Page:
Synopses & Reviews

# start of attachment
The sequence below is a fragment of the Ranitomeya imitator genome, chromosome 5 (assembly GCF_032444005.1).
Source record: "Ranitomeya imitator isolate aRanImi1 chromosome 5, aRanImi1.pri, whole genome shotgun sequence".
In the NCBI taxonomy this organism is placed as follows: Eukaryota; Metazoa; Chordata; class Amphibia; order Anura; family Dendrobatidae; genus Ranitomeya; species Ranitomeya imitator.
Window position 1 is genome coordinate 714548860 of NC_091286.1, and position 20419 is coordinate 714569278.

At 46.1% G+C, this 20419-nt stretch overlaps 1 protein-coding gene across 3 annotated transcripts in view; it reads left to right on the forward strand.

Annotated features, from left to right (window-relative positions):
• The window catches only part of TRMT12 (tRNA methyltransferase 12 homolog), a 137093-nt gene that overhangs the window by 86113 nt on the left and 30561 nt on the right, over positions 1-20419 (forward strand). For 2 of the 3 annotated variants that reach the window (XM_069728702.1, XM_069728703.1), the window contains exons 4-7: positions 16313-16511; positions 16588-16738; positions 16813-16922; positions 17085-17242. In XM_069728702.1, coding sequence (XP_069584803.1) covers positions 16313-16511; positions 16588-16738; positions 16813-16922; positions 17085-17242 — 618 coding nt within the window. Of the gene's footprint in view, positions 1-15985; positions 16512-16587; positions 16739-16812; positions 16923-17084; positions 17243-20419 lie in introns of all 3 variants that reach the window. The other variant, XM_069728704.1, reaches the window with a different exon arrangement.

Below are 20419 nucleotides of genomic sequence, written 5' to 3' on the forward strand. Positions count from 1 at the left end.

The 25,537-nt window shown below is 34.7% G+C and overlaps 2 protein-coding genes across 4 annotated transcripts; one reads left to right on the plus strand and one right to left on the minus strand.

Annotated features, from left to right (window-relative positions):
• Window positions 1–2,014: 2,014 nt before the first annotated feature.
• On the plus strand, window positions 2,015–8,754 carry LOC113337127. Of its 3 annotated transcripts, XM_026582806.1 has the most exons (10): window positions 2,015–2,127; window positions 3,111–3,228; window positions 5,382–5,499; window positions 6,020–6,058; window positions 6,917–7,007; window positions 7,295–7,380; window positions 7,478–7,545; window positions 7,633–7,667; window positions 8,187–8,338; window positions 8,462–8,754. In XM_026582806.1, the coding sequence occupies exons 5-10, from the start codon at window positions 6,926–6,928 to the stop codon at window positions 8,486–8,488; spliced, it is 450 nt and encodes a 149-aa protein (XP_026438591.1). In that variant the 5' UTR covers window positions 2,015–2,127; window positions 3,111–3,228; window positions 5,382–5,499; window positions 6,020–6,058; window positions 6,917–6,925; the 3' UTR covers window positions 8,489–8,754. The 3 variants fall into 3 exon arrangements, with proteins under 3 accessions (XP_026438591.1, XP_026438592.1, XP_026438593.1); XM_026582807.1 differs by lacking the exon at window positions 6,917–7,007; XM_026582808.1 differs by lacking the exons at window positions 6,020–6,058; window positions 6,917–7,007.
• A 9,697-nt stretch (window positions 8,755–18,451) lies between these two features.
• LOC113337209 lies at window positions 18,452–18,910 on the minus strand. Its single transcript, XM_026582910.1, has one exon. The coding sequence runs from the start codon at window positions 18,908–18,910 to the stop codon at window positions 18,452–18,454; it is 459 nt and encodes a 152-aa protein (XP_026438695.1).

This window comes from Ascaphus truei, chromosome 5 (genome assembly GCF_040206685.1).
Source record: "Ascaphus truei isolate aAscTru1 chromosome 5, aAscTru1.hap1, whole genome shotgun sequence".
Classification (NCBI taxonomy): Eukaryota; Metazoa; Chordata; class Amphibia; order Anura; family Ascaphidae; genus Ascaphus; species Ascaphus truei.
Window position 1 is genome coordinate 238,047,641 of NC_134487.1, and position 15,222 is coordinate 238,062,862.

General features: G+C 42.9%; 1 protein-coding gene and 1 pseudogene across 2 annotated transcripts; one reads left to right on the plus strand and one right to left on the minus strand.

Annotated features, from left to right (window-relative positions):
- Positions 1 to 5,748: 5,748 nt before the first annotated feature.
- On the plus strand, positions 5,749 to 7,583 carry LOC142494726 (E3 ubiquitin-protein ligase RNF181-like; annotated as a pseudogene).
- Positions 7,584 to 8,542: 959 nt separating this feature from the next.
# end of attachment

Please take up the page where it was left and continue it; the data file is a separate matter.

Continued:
Observers in England, Spain, France and many other European states in the sixteenth and seventeenth centuries grew increasingly alarmed by the growing influence of favourites, or minister-favourites. These individuals appeared to be usurping powers and duties normally exercised by monarchs. In this pioneering work, a team of international scholars considers the emergence of favourites in Europe. Probing beyond the well-known life stories of such individual favourites and minister-favourites as the Duke of Buckingham, Cardinal Richelieu and the Count-Duke of Olivares, the contributors enquire into the phenomenon of these powerful figures. Was their appearance on the European scene a matter of chance? How is it to be explained? How did favourites win, and retain, their hold on power? What was their relationship to their royal masters? And why did monarchs increasingly choose to rule without favourites as the seventeenth century drew to a close? This book provides many new insights into the intriguing role of the favourite in Early Modern Europe. Sir John Elliott is Regius Professor Emeritus of Modern History, Oxford University. He is the author of numerous titles on the history of Spain and its transatlantic empire, published by Yale University Press. Laurence Brockliss is Reader in Modern History and Fellow of Magdalen College, Oxford University.